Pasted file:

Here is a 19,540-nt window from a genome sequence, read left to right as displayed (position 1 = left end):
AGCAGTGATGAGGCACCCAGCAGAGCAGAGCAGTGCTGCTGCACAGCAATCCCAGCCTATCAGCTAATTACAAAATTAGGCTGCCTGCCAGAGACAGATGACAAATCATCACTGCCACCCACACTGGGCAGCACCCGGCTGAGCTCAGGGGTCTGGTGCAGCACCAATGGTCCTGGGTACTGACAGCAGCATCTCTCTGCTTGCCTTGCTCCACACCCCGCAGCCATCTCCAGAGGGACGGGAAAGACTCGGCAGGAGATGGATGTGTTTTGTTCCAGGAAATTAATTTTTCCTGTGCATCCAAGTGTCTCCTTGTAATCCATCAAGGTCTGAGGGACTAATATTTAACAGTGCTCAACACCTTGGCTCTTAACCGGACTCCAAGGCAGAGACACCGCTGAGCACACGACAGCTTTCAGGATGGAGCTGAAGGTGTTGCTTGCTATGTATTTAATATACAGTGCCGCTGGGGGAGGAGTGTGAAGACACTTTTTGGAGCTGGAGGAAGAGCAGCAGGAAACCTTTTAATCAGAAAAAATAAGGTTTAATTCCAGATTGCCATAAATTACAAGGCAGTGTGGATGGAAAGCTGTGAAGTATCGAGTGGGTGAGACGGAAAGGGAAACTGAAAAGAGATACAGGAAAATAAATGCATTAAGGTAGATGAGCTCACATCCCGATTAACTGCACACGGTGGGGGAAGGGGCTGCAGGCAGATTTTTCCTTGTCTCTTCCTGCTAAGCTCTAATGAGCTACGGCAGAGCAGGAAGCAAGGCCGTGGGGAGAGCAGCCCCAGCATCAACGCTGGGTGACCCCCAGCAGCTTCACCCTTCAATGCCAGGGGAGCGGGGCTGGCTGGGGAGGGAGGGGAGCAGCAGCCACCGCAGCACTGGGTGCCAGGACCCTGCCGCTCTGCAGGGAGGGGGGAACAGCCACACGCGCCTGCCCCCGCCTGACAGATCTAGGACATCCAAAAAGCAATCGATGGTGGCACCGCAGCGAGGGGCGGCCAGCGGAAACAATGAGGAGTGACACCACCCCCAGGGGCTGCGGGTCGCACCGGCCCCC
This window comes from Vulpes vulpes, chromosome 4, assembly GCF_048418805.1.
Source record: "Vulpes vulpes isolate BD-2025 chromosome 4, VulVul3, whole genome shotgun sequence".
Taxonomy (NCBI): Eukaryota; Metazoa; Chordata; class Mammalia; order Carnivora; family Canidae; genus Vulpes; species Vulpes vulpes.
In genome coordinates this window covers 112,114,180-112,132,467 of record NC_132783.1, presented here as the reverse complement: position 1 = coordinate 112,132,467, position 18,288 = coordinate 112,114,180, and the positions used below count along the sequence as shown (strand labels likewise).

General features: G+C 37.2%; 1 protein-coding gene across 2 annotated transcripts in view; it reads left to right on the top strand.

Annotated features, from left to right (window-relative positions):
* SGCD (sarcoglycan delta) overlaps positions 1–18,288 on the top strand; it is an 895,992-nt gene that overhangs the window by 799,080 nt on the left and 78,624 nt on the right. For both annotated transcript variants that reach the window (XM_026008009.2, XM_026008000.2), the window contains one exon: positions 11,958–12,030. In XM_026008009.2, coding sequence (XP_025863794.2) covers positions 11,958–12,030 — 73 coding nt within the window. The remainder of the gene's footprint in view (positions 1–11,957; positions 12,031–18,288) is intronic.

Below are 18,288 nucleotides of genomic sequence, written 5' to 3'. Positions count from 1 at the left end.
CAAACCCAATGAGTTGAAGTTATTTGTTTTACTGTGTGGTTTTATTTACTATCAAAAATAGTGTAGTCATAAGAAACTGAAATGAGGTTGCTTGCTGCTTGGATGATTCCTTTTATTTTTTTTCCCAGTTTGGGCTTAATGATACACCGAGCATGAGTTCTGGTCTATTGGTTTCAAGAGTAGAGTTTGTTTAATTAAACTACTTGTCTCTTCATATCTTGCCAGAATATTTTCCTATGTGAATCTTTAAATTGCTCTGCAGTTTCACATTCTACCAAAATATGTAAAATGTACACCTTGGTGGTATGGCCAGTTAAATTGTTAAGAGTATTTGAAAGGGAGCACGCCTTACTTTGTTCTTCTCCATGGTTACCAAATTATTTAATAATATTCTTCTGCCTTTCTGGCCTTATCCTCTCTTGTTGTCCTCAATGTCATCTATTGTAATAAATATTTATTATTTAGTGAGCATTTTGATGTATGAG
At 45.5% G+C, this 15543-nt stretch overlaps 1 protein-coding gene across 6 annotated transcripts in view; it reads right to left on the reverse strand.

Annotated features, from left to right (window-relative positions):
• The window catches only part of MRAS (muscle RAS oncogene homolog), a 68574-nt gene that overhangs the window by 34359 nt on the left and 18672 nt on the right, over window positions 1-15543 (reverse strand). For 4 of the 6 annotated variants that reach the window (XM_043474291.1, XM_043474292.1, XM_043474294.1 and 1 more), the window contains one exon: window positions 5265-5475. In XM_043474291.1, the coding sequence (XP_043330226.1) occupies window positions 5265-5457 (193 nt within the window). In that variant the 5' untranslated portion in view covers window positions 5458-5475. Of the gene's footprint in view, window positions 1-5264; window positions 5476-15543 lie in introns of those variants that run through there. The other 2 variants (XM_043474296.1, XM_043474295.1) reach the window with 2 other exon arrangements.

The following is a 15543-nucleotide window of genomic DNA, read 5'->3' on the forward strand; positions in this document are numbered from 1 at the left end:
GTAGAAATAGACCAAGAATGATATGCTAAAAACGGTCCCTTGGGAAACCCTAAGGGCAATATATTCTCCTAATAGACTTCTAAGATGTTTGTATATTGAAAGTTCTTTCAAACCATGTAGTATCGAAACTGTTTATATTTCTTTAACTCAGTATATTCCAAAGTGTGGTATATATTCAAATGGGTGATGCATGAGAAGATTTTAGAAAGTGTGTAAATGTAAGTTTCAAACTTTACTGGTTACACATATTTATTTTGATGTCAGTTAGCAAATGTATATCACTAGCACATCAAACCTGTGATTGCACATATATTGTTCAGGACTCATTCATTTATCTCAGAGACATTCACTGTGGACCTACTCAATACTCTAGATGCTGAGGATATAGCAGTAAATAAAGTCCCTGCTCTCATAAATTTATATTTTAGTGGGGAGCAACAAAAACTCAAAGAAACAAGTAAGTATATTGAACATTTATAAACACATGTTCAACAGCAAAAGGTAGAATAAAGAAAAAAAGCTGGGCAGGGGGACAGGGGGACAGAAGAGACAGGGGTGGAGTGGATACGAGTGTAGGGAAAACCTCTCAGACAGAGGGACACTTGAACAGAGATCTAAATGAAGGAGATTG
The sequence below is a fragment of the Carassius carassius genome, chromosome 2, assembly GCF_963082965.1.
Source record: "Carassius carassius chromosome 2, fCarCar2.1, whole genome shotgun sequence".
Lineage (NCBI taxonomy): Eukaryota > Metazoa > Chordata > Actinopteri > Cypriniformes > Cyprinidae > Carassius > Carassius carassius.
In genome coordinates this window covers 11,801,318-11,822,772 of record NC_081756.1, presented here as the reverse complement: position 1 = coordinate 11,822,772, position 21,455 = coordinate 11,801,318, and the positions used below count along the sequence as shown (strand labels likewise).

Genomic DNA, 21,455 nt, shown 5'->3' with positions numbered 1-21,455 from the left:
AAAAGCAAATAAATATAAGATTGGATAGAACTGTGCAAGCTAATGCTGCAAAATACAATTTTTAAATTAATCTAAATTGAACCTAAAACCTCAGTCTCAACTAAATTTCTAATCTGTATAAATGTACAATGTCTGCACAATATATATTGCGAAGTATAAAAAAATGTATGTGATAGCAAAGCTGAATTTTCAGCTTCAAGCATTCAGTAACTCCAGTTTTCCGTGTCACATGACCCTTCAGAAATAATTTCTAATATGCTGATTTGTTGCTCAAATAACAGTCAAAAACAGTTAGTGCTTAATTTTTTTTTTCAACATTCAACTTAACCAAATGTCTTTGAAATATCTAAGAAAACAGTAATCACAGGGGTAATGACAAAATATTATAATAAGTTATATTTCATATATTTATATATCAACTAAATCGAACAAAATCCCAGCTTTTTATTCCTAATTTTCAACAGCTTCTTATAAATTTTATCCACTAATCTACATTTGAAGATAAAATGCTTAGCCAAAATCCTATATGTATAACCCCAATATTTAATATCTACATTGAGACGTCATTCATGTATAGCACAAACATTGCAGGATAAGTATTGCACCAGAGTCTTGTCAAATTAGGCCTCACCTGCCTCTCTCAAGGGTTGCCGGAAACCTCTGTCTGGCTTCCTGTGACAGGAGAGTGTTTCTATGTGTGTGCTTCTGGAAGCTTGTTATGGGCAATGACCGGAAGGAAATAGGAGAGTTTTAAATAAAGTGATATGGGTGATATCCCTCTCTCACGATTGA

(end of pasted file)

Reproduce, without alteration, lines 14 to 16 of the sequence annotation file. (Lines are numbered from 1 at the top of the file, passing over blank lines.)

• The window catches only part of MRAS (muscle RAS oncogene homolog), a 68574-nt gene that overhangs the window by 34359 nt on the left and 18672 nt on the right, over window positions 1-15543 (reverse strand). For 4 of the 6 annotated variants that reach the window (XM_043474291.1, XM_043474292.1, XM_043474294.1 and 1 more), the window contains one exon: window positions 5265-5475. In XM_043474291.1, the coding sequence (XP_043330226.1) occupies window positions 5265-5457 (193 nt within the window). In that variant the 5' untranslated portion in view covers window positions 5458-5475. Of the gene's footprint in view, window positions 1-5264; window positions 5476-15543 lie in introns of those variants that run through there. The other 2 variants (XM_043474296.1, XM_043474295.1) reach the window with 2 other exon arrangements.

The following is a 15543-nucleotide window of genomic DNA, read 5'->3' on the forward strand; positions in this document are numbered from 1 at the left end:
GTAGAAATAGACCAAGAATGATATGCTAAAAACGGTCCCTTGGGAAACCCTAAGGGCAATATATTCTCCTAATAGACTTCTAAGATGTTTGTATATTGAAAGTTCTTTCAAACCATGTAGTATCGAAACTGTTTATATTTCTTTAACTCAGTATATTCCAAAGTGTGGTATATATTCAAATGGGTGATGCATGAGAAGATTTTAGAAAGTGTGTAAATGTAAGTTTCAAACTTTACTGGTTACACATATTTATTTTGATGTCAGTTAGCAAATGTATATCACTAGCACATCAAACCTGTGATTGCACATATATTGTTCAGGACTCATTCATTTATCTCAGAGACATTCACTGTGGACCTACTCAATACTCTAGATGCTGAGGATATAGCAGTAAATAAAGTCCCTGCTCTCATAAATTTATATTTTAGTGGGGAGCAACAAAAACTCAAAGAAACAAGTAAGTATATTGAACATTTATAAACACATGTTCAACAGCAAAAGGTAGAATAAAGAAAAAAAGCTGGGCAGGGGGACAGGGGGACAGAAGAGACAGGGGTGGAGTGGATACGAGTGTAGGGAAAACCTCTCAGACAGAGGGACACTTGAACAGAGATCTAAATGAAGGAGATTG